Agencies

[Federal Register Volume 83, Number 50 (Wednesday, March 14, 2018)]
[Proposed Rules]
[Pages 11155-11162]
From the Federal Register Online via the Government Publishing Office [www.gpo.gov]
[FR Doc No: 2018-04933]


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ENVIRONMENTAL PROTECTION AGENCY

40 CFR Part 52

[EPA-R03-OAR-2017-0290; FRL-9975-14-Region 3]


Approval and Promulgation of Air Quality Implementation Plans; 
Pennsylvania; Regulatory Amendments Addressing Reasonably Available 
Control Technology Requirements Under the 1997 and 2008 8-Hour Ozone 
National Ambient Air Quality Standards

AGENCY: Environmental Protection Agency (EPA).

ACTION: Proposed rule.

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SUMMARY: The Environmental Protection Agency (EPA) is proposing 
rulemaking action on a state implementation plan (SIP) revision 
submitted by the Commonwealth of Pennsylvania (Pennsylvania or the 
Commonwealth). This revision consists of regulatory amendments intended 
to meet certain reasonably available control technology (RACT) 
requirements under the 1997 and 2008 8-hour ozone national ambient air 
quality standards (NAAQS). EPA is proposing to approve most parts of 
the Pennsylvania SIP revision as meeting RACT requirements under the 
Clean Air Act (CAA). EPA is also proposing to conditionally approve 
certain provisions of this SIP revision, based upon Pennsylvania's 
commitment to submit additional enforceable measures that meet RACT. 
This action is being taken under the CAA.

DATES: Written comments must be received on or before April 13, 2018.

ADDRESSES: Submit your comments, identified by Docket ID No. EPA-R03-
OAR-2017-0290 at http://www.regulations.gov, or via email to 
[email protected]. For comments submitted at Regulations.gov, 
follow the online instructions for submitting comments. Once submitted, 
comments cannot be edited or removed from Regulations.gov. For either 
manner of submission, EPA may publish any comment received to its 
public docket. Do not submit electronically any information you 
consider to be confidential business information (CBI) or other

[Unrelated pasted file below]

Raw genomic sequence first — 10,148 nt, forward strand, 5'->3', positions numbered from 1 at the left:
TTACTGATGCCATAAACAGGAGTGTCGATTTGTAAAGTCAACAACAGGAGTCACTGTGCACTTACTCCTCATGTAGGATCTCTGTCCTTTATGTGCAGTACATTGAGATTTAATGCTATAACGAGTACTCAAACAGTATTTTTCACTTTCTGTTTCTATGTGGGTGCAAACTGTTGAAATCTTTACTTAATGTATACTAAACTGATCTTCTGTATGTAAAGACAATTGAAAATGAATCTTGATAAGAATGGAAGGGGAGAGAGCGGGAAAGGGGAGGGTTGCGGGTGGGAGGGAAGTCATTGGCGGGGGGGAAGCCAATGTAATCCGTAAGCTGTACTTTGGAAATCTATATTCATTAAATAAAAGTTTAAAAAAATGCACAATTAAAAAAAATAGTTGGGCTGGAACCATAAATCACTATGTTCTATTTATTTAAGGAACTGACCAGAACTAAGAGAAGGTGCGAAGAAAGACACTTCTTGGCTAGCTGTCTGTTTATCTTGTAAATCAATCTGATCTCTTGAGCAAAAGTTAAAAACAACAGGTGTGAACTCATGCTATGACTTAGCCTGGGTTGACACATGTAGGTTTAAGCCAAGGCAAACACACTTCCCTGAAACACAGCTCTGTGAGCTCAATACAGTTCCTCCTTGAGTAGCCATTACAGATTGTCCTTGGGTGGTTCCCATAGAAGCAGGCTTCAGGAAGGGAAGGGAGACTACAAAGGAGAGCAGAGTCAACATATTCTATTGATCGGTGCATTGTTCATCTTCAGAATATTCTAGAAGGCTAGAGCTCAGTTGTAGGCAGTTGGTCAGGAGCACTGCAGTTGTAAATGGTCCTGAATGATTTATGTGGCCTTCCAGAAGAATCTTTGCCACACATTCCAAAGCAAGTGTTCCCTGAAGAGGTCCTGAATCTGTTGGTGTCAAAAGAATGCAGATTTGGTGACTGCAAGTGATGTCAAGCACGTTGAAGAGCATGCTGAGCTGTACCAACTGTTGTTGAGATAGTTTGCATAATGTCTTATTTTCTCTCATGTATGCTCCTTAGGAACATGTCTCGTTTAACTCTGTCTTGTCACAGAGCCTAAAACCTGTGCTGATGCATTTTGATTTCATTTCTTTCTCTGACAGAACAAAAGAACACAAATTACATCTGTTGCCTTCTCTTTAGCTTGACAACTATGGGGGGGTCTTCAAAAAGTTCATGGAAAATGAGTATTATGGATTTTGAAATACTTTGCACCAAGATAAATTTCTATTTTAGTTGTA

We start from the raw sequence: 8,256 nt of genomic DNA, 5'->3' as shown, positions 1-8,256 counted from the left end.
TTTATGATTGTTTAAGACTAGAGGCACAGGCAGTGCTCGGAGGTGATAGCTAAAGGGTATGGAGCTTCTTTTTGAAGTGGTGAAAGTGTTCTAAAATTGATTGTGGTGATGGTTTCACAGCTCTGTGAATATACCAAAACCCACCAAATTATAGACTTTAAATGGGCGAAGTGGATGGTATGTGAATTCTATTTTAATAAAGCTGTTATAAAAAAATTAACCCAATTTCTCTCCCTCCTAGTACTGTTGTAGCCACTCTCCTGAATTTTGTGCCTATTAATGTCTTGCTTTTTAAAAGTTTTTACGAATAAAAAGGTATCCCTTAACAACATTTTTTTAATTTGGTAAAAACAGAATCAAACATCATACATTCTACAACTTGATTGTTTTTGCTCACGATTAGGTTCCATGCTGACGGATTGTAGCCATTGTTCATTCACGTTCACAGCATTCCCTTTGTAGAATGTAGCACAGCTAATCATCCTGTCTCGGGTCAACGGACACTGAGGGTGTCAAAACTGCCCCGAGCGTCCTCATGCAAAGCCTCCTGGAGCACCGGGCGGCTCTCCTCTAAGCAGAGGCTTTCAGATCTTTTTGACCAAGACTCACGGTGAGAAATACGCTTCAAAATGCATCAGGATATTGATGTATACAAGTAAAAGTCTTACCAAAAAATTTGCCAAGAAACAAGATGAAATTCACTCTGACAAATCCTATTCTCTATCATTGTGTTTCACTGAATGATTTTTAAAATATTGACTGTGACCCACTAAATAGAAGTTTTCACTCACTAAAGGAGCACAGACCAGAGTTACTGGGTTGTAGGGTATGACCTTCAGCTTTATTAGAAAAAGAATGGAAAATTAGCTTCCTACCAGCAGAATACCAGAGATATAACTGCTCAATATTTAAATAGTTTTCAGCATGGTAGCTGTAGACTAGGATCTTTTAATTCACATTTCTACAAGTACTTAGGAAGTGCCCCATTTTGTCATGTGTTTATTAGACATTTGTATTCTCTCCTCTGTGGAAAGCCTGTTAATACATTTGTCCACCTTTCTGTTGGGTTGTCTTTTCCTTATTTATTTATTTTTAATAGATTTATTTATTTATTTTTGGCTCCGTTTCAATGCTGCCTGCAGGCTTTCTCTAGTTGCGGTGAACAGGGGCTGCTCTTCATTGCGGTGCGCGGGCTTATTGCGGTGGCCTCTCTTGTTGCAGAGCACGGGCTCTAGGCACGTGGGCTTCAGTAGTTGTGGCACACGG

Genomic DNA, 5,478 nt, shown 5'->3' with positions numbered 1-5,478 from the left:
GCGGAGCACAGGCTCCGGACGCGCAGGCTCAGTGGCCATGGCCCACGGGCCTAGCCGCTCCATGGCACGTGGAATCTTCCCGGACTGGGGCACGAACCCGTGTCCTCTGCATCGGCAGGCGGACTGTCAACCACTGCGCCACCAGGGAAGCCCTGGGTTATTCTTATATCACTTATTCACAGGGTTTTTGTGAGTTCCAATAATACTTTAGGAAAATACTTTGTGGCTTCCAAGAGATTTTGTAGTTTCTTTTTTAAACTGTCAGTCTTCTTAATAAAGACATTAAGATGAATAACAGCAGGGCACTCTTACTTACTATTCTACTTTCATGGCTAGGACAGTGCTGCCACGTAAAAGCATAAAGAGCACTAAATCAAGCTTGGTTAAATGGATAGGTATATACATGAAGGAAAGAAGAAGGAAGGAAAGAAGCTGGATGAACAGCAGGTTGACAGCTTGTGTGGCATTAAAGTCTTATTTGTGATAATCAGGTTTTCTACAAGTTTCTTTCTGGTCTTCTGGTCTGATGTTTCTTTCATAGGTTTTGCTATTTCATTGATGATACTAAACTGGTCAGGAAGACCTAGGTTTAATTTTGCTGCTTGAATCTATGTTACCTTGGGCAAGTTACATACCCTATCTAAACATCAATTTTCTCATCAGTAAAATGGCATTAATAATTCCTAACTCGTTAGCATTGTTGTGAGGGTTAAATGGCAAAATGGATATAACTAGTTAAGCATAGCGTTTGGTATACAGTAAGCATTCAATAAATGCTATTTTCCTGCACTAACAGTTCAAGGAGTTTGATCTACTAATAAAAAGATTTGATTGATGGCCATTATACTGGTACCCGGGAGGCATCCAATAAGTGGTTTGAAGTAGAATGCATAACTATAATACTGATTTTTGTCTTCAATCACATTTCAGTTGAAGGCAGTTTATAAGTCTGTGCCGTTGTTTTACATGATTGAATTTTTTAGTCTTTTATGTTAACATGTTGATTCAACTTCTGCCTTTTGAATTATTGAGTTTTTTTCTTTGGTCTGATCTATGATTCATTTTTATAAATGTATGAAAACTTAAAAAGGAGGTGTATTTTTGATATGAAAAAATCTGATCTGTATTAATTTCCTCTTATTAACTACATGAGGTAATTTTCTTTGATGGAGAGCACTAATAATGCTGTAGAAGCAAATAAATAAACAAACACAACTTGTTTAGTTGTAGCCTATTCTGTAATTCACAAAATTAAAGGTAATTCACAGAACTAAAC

information whose disclosure is restricted by statute. Multimedia 
submissions (audio, video, etc.) must be accompanied by a written 
comment. The written comment is considered the official comment and 
should include discussion of all points you wish to make. EPA will 
generally not consider comments or comment contents located outside of 
the primary submission (i.e. on the web, cloud, or other file sharing 
system). For additional submission methods, please contact the person 
identified in the ``For Further Information Contact'' section. For the 
full EPA public comment policy, information about CBI or multimedia 
submissions, and general guidance on making effective comments, please 
visit http://www2.epa.gov/dockets/commenting-epa-dockets.

FOR FURTHER INFORMATION CONTACT: Emlyn V[eacute]lez-Rosa, (215) 814-
2038, or by email at [email protected].

SUPPLEMENTARY INFORMATION: On May 16, 2016, the Pennsylvania Department 
of Environmental Protection (PADEP) submitted a revision to the 
Pennsylvania SIP consisting of amendments to regulations in 25 Pa. Code 
Chapters 121 and 129, to meet certain RACT requirements of the CAA for 
both the 1997 and 2008 8-hour ozone NAAQS.

I. Background

    The Pennsylvania May 16, 2016 SIP revision submitted by PADEP 
includes the Pennsylvania regulations in 25 Pa. Code sections 129.96-
129.100 titled ``Additional RACT Requirements for Major Sources of 
NOX and VOCs'' (the RACT II Rule) and amendments to 25 Pa. 
Code section 121.1, including